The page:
What comes to mind when you think about Indonesia? Most likely beaches, surfing, diving, cocktails and so on? That’s pretty much what I though before I visited Sulawesi in autumn of 2016.
I was looking for some place “new” to go kayaking, and somehow became interested in taking a closer look at Indonesia. On the website of the German foreign office, I was looking over the travel advisories and read something about religious revolts in the region around Poso in Central Sulawesi a couple years ago. Sulawesi? Never heard of it before, so I decided to take a closer look at the Island.
High mountains up to almost 3,500m, a lot of rain in the rainy season and the satellite images showed a bunch of rivers which look runnable. The idea was born, so we put together a team of five and started to use online search engines to gather some information to our questions. Has anyone been there so far? If so, how is the whitewater? Is it worth going? What’s the best time of year for paddling? Soon we made a contact with Tim from the UK, who had been there two years ago and explored many cool rivers. We were very thankful to get his travel notes which we used as a base for our plans.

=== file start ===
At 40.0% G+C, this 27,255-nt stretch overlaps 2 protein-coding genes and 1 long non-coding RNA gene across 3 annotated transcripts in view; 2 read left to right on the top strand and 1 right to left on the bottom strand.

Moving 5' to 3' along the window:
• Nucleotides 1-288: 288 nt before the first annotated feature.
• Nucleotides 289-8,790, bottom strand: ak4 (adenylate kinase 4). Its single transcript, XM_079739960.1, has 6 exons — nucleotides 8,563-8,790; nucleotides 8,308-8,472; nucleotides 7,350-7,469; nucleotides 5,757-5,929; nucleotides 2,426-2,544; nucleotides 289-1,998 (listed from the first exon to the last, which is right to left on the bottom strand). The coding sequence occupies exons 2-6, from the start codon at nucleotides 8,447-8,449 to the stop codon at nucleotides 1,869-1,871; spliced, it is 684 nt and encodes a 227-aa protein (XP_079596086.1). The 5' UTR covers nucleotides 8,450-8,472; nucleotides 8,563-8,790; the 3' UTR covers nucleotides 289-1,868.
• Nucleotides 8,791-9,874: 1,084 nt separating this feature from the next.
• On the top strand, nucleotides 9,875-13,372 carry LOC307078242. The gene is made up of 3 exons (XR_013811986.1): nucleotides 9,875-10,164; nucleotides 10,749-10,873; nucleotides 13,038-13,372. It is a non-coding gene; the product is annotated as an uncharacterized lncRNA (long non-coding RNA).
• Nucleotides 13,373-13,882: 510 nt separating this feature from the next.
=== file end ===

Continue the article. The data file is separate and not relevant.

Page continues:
The time ran faster than we thought and we found ourselves fully loaded on the 22nd of October at the Munich Airport, boarding our plane via Doha and Jakarta to Makassar on the very south peninsular of the Island of Sulawesi. Everything worked out perfectly and the two drivers we arranged in advance picked us up at the airport to start our long drive north into the mountains of Sulawesi to Rantepao, in the middle of the region of Tana Toraja. This was to be our home base for the next three weeks. From here you can reach most of the rivers we planned to paddle within one day.
On our fist two rivers, the lower Mai’ting and the Sa’dan, we were a bit surprised about the quality of whitewater we found here. We ran perfectly shaped class 4 big water with 35°C air temperature and around 20°C water temperature. This had only one disadvantage; It gets dark at 6 pm but it is still very warm outside, so on a multiday trip you have to wait for a couple hours in the darkness before slipping in your bivi bag, which protects you from rain and insects.
While running a couple of already known rivers in the area of Tana Toraja, we started to look for something new. A few days later we found a pretty cool river which to our knowledge had not yet been paddled, and after some scouting from the